Reggio Emilia at Different Age Levels: Adapting the Approach for Various Stages
Following methodologies laid out by the Early Years Learning Framework, the Reggio Emilia approach can be easily adapted to benefit children at various stages in their development. Aligned with the philosophy and techniques of this approach, Reggio Emilia Early Learning Centres focuses on providing education to growing minds — working with children to co-construct the curriculum and maximise learning that is unique to each child’s individual development. Here’s how we implement the Reggio Emilia approach at different age levels to achieve this goal.
Adjusting the Environment
Look around — you can find lessons in everything that surrounds you. This idea is at the heart of the Reggio Emilia approach which recognises the environment as the essential ‘Third Educator’ in a child’s development. There’s so much more a child can discover when you adjust their environment and experience. Our childcare centres are designed to be fun and dynamic so that children’s minds can be stimulated and they can explore their imaginations freely. Among other techniques, we do this by incorporating colours, lights and designs, as well as natural and man-made resources into the learning space.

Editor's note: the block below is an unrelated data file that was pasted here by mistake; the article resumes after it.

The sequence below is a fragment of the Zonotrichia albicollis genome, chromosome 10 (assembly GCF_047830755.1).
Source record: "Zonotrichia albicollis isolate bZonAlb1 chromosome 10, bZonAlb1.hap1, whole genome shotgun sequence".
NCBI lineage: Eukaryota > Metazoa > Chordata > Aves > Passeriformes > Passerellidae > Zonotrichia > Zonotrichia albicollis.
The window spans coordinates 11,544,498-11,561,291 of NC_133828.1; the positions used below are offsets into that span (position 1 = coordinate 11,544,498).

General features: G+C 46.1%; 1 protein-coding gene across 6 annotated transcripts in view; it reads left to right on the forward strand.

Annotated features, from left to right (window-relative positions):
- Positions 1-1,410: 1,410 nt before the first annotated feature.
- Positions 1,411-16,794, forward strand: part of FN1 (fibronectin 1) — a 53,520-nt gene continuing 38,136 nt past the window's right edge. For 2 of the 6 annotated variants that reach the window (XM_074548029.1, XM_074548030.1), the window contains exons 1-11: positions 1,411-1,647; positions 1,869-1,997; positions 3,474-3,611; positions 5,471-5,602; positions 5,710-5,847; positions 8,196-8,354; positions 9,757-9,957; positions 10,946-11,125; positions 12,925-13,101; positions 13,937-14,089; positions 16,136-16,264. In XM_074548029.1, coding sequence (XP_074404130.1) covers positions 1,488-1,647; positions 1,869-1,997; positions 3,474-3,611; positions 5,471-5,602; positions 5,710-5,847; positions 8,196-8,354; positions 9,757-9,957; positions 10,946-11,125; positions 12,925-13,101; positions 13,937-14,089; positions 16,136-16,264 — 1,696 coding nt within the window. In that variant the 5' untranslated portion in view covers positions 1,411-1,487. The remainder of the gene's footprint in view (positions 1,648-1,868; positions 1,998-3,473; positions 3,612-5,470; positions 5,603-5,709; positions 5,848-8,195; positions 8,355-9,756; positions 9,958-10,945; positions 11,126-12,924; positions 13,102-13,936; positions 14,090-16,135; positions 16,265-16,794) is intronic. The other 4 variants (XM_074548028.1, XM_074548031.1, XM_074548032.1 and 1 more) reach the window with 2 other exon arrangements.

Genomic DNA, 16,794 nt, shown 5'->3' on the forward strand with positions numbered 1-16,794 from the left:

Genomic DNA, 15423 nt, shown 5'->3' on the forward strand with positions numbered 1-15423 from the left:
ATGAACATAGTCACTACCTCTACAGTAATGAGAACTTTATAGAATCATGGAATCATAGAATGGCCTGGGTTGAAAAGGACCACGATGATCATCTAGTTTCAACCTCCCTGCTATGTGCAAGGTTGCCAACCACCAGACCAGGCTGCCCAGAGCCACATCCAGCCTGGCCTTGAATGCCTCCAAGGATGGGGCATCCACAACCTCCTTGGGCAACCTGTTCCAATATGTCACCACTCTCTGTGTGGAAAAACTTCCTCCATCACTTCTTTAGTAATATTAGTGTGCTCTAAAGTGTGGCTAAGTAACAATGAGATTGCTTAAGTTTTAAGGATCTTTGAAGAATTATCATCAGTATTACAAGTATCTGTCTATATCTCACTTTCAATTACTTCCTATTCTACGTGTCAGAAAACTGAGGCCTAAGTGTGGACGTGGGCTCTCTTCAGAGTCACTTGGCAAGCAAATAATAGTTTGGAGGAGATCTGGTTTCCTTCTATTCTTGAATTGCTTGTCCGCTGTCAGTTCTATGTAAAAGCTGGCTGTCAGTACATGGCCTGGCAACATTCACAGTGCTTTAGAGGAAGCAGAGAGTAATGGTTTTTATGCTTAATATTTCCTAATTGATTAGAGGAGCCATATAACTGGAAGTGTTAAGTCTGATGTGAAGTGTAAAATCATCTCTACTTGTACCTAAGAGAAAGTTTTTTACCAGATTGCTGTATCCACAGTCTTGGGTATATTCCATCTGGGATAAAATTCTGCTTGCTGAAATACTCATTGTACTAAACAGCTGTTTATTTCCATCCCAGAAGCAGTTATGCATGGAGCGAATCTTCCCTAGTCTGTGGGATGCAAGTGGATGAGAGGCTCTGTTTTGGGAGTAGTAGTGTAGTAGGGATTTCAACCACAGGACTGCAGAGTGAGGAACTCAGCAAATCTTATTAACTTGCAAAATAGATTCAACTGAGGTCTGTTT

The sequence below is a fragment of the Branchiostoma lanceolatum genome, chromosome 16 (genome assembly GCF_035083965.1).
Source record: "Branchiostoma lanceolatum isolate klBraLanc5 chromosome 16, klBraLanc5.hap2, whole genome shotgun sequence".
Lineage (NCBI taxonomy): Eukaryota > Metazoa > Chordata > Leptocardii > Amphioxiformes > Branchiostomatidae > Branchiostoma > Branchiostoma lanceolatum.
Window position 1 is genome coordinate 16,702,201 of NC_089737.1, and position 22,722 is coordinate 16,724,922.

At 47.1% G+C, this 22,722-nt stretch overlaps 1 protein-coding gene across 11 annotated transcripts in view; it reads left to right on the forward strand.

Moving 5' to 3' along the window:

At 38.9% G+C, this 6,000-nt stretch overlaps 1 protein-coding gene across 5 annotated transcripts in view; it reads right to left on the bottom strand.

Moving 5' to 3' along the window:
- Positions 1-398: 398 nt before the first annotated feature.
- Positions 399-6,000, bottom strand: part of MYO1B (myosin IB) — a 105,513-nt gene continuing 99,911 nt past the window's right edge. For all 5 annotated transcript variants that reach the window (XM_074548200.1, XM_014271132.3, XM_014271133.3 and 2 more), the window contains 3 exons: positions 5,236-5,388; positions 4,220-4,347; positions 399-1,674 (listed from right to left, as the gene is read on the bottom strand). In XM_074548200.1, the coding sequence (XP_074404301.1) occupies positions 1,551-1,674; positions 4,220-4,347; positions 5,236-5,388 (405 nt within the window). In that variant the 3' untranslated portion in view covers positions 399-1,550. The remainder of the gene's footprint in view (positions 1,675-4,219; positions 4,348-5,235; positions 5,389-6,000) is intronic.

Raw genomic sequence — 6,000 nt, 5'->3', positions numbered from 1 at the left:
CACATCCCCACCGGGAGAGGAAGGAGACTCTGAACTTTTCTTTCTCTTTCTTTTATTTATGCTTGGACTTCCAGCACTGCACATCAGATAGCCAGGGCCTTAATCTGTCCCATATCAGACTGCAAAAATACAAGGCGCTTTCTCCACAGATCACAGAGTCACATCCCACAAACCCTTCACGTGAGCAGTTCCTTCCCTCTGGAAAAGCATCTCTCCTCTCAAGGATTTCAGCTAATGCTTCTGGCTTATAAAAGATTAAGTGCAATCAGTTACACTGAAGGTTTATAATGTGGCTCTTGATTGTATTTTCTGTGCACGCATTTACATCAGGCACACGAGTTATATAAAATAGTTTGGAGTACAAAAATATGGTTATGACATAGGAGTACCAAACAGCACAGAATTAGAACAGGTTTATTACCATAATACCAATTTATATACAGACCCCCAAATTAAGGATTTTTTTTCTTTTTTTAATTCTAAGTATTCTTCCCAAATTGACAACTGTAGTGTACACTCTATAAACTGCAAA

At the infant and toddler stage, connecting with the environment and discovering new tastes, smells and sounds is a crucial element of their development. It’s important to create an environment that encourages an infant or toddler’s desire to investigate the world around them. During this stage of development, children attempt to understand the difference between themselves and their environment using their senses. At Reggio Emilia Early Learning Centres, we facilitate sensory activities such as peek-a-boo, basic puzzle games or bubble blowing to engage an infant or toddler’s innate curiosity.